I also re-read The Golden Compass and The Subtle Knife by Philip Pullman. I couldn’t remember if I actually finished these books when I was younger, I just remembered that they went over my head and that I never read The Amber Spyglass, in fact, I didn’t even own it. Re-reading them, though, I really enjoyed them! Exquisite writing, fascinating plot, and best of all, the ideas being presented! Fantastic. I hate how many books have been written about these books ‘really’ being Christian. No! Pullman said himself that he’s an atheist and his books are about killing God. Just because it has morals doesn’t mean it’s a Christian story! People do the same thing with Harry Potter, though Rowling is hoping that outing Dumbledore may counter that. Sigh. Can’t people enjoy books without conforming them to their religion?
Anyways, I’m still reading The Amber Spyglass (for the first time). After that, I think I’ll read A Christmas Carol by Charles Dickens. I regretted not doing any Halloween reading, so I’d like to do some Christmas reading. I haven’t forgotten about re-reading HGttG! I’m still looking forward to it.
Oh, and I bought The Amber Spyglass at Munro’s for $14.27 with tax (it was 25% off). I like the cover a lot (I’ll probably buy the matching Subtle Knife and Golden Compass eventually), except that it has a stupid “A Major Motion Picture Holiday 2007) circle on it. Bah. Maybe I can find a sticker to cover it with.
Well, I’ve finally finished Big-Box Swindle by Stacy Mitchell! (Great book, though it was a little difficult to finish. Easy reading, just dragged on a tad by the end for me.) Well, I’m convinced. I’d obviously already had a distrust of big-box/chain stores, but now it’s just solidified into the conviction that I’ll be avoiding them from now on. Perhaps not a full-out boycott yet, but fairly close to it! And that’s why today I went shopping downtown at indie stores. First stop, getting shoes (mine had actually began to disintegrate). $175 is pretty steep for Made In China sneakers in my books, but they’re vegan, bought at a local store (Not Just Pretty, which in addition to being local, is also an organic clothing store), and 99% recycled! Then, it was off to the fun purchases.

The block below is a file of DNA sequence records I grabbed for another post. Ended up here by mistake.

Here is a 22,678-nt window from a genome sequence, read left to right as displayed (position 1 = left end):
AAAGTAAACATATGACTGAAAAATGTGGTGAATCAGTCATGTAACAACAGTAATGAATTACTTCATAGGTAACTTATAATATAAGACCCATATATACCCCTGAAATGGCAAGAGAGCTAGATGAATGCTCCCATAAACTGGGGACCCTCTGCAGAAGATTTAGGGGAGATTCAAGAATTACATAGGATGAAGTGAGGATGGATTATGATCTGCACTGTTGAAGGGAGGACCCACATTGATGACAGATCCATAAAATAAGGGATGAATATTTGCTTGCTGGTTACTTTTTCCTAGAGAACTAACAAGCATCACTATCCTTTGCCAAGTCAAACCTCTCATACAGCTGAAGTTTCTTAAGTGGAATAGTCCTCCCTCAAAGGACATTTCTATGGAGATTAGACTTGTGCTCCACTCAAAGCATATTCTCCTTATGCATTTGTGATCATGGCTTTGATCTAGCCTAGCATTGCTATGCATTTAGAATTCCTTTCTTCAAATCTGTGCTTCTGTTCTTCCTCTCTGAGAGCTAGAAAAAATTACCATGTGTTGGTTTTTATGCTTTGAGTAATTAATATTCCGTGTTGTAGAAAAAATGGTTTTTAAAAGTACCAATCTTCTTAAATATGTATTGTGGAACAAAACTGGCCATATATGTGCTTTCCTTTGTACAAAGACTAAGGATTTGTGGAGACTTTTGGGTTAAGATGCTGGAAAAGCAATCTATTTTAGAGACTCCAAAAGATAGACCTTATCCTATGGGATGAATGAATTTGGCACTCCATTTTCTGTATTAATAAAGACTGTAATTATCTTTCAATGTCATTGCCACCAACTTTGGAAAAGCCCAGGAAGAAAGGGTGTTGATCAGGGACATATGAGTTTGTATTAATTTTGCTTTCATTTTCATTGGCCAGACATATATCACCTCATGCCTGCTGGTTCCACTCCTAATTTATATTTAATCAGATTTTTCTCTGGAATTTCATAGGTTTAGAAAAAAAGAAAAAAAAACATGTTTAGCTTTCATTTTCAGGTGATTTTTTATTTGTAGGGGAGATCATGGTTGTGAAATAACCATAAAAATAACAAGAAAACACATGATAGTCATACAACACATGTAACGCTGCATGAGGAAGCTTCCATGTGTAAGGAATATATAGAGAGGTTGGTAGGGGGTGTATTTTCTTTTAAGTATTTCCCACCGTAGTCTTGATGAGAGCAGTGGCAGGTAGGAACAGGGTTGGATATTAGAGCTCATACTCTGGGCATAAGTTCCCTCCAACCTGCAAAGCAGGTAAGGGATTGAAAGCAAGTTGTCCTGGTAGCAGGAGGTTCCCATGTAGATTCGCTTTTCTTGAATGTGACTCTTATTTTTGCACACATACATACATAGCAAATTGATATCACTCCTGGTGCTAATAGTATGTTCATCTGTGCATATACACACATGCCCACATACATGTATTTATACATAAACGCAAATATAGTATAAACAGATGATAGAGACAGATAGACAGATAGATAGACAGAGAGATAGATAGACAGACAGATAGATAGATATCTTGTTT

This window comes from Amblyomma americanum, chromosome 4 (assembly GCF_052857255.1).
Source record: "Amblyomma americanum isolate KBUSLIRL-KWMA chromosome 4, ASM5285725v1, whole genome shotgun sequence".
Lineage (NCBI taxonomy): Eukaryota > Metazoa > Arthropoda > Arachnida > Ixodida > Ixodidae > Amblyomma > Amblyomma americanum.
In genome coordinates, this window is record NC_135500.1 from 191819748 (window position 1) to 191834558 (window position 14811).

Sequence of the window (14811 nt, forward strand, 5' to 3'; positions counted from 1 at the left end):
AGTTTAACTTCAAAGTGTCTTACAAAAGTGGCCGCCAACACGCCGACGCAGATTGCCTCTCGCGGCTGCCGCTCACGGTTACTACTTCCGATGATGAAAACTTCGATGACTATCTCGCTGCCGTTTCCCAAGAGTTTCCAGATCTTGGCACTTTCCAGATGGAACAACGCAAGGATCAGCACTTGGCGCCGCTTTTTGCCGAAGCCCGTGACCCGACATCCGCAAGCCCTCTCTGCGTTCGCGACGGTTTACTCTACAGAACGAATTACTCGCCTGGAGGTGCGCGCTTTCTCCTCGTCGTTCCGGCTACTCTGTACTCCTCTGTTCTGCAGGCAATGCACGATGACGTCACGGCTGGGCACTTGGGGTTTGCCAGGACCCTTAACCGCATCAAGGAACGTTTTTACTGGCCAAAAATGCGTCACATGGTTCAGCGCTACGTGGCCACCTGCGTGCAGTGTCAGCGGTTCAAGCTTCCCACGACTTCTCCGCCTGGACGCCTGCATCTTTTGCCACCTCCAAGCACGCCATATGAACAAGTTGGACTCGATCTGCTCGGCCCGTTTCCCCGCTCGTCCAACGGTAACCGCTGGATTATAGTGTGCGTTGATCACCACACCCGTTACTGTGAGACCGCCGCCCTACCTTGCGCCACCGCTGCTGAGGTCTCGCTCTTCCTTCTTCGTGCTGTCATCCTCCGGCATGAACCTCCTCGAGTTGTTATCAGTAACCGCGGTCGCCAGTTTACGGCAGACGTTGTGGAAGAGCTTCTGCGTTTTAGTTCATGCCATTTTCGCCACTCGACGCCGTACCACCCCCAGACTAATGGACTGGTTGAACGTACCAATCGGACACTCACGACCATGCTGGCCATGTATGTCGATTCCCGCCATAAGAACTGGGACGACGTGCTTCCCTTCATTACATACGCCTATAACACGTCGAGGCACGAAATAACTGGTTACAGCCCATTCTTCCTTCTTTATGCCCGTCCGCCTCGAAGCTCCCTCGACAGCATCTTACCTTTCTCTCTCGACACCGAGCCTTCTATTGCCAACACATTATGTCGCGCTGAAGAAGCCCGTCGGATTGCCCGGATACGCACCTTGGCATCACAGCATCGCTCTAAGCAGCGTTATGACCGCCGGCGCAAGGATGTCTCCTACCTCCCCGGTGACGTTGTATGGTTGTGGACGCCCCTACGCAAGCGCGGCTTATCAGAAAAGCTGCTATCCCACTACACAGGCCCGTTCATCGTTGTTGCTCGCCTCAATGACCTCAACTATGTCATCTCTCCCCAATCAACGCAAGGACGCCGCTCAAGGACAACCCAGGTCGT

I’ve been meaning to go to Munro’s Books for a while now (the only time I went was to drop off a resume, and I obviously didn’t get the job). So I went today, with the remainder of my money. I spent about $100 on books, all but one of them from Munro’s.
- A Wrinkle In Time by Madeleine L’engle (hardcover, used) at Books On View for $3.99
- A Walk In the Woods by Bill Bryson (pocket paperback) for $11.99
- Rats: Observations by Robert Sullivan (trade) in bargain for $5.99
- Jonathan Strange & Mr. Norrell by Susanna Clarke (small trade) in bargain for for $4.99
- The Eyre Affair by Jasper Fforde (trade) in bargain for $5.99
- The Hitch Hiker’s Guide to The Galaxy Original Radio Scripts (Volume 2) by Douglas Adams (trade) for $24.95
- Dirk Gently’s Holistic Detective Agency by Douglas Adams (pocket paperback) for $8.99
- The Long Dark Tea-Time of the Soul by Douglas Adams(pocket paperback) for $8.99
- The Salmon of Doubt by Douglas Adams (pocket paperback) for $8.99
For a total of about $90 with tax. I then spent the rest of my money at Green Cuisine, a vegan buffet in Market Square (I plan to go from vegetarian to vegan starting in June). Mm, they have excellent food there.
Unfortunately, I have run out of shelf space! I’ve been using a narrow metal bookshelf by my door to keep the books I haven’t read yet, but it’s full now. My Worn Again shoebox encouraged re-use, so I used it as a mini bookshelf for my purchases today. But I guess the only long-term solution is to stop buying so many books or start reading faster!